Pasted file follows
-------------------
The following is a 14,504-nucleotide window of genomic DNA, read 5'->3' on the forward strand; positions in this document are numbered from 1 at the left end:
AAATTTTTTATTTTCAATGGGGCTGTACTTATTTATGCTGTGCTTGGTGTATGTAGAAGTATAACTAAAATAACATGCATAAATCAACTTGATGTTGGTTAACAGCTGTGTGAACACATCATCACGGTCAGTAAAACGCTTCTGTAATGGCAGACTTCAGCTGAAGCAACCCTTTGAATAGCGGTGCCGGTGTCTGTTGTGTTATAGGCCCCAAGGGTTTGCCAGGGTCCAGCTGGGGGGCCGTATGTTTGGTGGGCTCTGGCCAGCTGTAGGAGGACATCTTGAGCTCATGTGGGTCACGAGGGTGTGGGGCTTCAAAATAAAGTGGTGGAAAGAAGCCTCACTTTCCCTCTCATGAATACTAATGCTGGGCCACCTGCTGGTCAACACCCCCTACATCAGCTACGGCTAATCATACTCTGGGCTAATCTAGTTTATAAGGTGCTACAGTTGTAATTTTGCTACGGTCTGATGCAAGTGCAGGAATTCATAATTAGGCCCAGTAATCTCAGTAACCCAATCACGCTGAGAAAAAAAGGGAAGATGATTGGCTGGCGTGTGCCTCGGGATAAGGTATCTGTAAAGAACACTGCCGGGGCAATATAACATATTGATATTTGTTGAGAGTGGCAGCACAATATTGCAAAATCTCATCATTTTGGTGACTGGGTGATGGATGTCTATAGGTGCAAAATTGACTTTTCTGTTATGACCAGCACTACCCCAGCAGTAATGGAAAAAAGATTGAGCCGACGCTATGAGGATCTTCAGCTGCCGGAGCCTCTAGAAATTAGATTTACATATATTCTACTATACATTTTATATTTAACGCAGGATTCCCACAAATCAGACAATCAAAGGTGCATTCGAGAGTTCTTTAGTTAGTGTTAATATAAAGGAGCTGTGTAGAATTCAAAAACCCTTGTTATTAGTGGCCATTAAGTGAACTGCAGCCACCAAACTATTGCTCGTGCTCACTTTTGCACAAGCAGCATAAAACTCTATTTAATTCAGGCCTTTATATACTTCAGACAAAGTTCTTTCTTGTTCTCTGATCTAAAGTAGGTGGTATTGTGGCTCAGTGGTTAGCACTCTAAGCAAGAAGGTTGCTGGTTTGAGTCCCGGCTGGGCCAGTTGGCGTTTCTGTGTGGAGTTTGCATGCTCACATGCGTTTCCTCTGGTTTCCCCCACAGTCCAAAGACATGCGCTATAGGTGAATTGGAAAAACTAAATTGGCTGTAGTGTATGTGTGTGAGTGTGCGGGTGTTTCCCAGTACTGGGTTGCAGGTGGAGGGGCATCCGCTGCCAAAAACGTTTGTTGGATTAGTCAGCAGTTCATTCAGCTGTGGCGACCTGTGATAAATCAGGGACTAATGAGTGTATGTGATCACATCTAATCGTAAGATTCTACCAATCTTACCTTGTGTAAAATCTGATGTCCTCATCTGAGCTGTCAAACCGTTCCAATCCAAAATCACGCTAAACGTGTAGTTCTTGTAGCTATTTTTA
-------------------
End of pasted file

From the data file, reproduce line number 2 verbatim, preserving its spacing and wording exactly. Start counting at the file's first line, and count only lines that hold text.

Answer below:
AAATTTTTTATTTTCAATGGGGCTGTACTTATTTATGCTGTGCTTGGTGTATGTAGAAGTATAACTAAAATAACATGCATAAATCAACTTGATGTTGGTTAACAGCTGTGTGAACACATCATCACGGTCAGTAAAACGCTTCTGTAATGGCAGACTTCAGCTGAAGCAACCCTTTGAATAGCGGTGCCGGTGTCTGTTGTGTTATAGGCCCCAAGGGTTTGCCAGGGTCCAGCTGGGGGGCCGTATGTTTGGTGGGCTCTGGCCAGCTGTAGGAGGACATCTTGAGCTCATGTGGGTCACGAGGGTGTGGGGCTTCAAAATAAAGTGGTGGAAAGAAGCCTCACTTTCCCTCTCATGAATACTAATGCTGGGCCACCTGCTGGTCAACACCCCCTACATCAGCTACGGCTAATCATACTCTGGGCTAATCTAGTTTATAAGGTGCTACAGTTGTAATTTTGCTACGGTCTGATGCAAGTGCAGGAATTCATAATTAGGCCCAGTAATCTCAGTAACCCAATCACGCTGAGAAAAAAAGGGAAGATGATTGGCTGGCGTGTGCCTCGGGATAAGGTATCTGTAAAGAACACTGCCGGGGCAATATAACATATTGATATTTGTTGAGAGTGGCAGCACAATATTGCAAAATCTCATCATTTTGGTGACTGGGTGATGGATGTCTATAGGTGCAAAATTGACTTTTCTGTTATGACCAGCACTACCCCAGCAGTAATGGAAAAAAGATTGAGCCGACGCTATGAGGATCTTCAGCTGCCGGAGCCTCTAGAAATTAGATTTACATATATTCTACTATACATTTTATATTTAACGCAGGATTCCCACAAATCAGACAATCAAAGGTGCATTCGAGAGTTCTTTAGTTAGTGTTAATATAAAGGAGCTGTGTAGAATTCAAAAACCCTTGTTATTAGTGGCCATTAAGTGAACTGCAGCCACCAAACTATTGCTCGTGCTCACTTTTGCACAAGCAGCATAAAACTCTATTTAATTCAGGCCTTTATATACTTCAGACAAAGTTCTTTCTTGTTCTCTGATCTAAAGTAGGTGGTATTGTGGCTCAGTGGTTAGCACTCTAAGCAAGAAGGTTGCTGGTTTGAGTCCCGGCTGGGCCAGTTGGCGTTTCTGTGTGGAGTTTGCATGCTCACATGCGTTTCCTCTGGTTTCCCCCACAGTCCAAAGACATGCGCTATAGGTGAATTGGAAAAACTAAATTGGCTGTAGTGTATGTGTGTGAGTGTGCGGGTGTTTCCCAGTACTGGGTTGCAGGTGGAGGGGCATCCGCTGCCAAAAACGTTTGTTGGATTAGTCAGCAGTTCATTCAGCTGTGGCGACCTGTGATAAATCAGGGACTAATGAGTGTATGTGATCACATCTAATCGTAAGATTCTACCAATCTTACCTTGTGTAAAATCTGATGTCCTCATCTGAGCTGTCAAACCGTTCCAATCCAAAATCACGCTAAACGTGTAGTTCTTGTAGCTATTTTTA